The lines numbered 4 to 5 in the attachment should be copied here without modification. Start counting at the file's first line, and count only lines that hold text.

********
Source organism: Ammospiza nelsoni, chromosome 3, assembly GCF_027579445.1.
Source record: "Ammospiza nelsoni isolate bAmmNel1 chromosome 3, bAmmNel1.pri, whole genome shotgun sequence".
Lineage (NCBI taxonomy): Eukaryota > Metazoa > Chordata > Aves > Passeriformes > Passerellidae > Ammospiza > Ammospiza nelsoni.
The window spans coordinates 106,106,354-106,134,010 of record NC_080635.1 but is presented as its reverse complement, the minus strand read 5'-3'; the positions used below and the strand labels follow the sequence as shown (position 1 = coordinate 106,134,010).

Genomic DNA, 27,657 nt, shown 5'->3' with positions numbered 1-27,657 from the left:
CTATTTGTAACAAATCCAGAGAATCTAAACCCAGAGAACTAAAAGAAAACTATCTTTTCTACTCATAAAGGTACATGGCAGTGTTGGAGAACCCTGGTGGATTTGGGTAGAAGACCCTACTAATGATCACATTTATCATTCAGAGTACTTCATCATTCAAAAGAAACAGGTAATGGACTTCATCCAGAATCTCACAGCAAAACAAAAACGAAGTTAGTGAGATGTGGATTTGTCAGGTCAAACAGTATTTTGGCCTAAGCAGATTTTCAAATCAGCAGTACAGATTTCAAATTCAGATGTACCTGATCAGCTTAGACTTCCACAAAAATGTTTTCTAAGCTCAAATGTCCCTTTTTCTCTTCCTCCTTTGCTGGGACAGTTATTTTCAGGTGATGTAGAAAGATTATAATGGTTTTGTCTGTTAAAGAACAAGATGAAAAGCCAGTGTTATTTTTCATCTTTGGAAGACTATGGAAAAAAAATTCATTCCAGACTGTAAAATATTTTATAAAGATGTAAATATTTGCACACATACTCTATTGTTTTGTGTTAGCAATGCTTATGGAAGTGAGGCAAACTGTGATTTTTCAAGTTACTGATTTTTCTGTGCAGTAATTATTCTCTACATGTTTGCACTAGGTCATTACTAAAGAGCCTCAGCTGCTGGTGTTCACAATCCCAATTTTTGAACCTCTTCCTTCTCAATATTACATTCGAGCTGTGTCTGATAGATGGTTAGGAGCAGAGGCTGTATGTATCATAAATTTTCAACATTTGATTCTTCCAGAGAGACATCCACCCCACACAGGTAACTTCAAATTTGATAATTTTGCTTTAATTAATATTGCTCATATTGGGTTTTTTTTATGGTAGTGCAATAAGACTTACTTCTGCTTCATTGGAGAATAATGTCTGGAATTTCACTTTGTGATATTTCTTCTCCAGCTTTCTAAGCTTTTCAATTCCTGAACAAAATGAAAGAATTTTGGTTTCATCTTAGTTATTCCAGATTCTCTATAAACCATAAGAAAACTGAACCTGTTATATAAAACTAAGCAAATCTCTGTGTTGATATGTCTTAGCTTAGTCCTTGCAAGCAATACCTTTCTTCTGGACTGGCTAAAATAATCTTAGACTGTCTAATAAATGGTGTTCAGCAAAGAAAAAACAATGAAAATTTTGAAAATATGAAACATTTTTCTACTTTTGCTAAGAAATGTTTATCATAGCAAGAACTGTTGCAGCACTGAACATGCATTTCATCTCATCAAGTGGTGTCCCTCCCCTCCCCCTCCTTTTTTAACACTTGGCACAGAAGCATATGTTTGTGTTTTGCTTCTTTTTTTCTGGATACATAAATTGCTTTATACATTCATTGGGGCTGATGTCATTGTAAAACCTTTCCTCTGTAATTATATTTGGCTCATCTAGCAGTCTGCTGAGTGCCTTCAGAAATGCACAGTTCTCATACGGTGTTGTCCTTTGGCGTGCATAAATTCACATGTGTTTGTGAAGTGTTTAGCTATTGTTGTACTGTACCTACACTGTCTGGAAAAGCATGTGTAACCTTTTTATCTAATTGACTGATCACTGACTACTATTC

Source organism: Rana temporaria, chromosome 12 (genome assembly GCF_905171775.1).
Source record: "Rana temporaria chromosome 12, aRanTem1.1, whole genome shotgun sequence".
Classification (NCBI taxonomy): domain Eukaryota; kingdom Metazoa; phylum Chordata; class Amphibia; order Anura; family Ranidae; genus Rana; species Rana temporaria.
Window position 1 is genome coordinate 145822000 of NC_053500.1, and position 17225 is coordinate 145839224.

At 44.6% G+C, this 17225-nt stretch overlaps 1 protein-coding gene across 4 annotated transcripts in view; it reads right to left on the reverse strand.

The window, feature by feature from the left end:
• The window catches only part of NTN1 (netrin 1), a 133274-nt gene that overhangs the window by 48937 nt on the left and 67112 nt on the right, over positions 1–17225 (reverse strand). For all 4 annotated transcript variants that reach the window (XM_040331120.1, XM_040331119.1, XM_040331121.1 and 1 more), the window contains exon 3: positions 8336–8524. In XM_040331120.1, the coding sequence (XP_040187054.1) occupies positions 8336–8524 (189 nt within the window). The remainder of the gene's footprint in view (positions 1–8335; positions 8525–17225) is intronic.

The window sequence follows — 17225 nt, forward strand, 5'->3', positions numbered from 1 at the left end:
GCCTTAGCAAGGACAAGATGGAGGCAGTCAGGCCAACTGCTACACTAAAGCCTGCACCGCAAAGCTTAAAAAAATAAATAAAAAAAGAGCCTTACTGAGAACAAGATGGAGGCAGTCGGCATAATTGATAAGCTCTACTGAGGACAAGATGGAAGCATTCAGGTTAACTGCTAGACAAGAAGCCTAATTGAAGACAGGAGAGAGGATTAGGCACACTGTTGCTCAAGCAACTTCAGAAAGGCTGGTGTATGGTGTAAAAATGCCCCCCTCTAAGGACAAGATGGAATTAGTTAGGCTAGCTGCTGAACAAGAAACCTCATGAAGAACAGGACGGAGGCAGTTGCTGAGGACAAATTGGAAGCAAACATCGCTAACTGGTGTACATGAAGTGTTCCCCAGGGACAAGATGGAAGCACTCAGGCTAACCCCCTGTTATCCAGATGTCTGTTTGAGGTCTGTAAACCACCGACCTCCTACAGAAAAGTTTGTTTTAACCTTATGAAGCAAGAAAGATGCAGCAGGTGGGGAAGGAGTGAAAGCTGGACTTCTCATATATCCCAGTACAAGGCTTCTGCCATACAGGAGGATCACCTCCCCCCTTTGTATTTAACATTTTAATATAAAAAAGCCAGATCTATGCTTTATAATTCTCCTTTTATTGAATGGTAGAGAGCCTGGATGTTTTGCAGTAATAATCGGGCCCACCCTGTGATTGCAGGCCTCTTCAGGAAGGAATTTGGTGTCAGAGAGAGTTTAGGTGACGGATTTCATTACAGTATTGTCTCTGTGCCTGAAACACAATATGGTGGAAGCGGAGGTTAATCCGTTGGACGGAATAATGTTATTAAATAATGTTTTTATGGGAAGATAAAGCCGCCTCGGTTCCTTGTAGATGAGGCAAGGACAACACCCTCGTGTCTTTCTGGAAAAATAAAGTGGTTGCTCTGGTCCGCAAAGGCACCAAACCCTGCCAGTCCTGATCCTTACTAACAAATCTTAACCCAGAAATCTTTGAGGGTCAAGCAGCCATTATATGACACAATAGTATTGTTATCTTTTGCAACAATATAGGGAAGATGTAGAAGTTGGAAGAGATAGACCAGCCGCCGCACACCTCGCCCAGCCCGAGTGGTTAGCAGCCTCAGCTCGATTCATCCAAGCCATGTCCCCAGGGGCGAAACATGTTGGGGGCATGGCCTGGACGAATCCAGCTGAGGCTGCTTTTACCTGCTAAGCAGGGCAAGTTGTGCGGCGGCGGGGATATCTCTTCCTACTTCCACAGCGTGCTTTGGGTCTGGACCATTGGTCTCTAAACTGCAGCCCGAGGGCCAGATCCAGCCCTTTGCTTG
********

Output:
The window spans coordinates 106,106,354-106,134,010 of record NC_080635.1 but is presented as its reverse complement, the minus strand read 5'-3'; the positions used below and the strand labels follow the sequence as shown (position 1 = coordinate 106,134,010).

Genomic DNA, 27,657 nt, shown 5'->3' with positions numbered 1-27,657 from the left: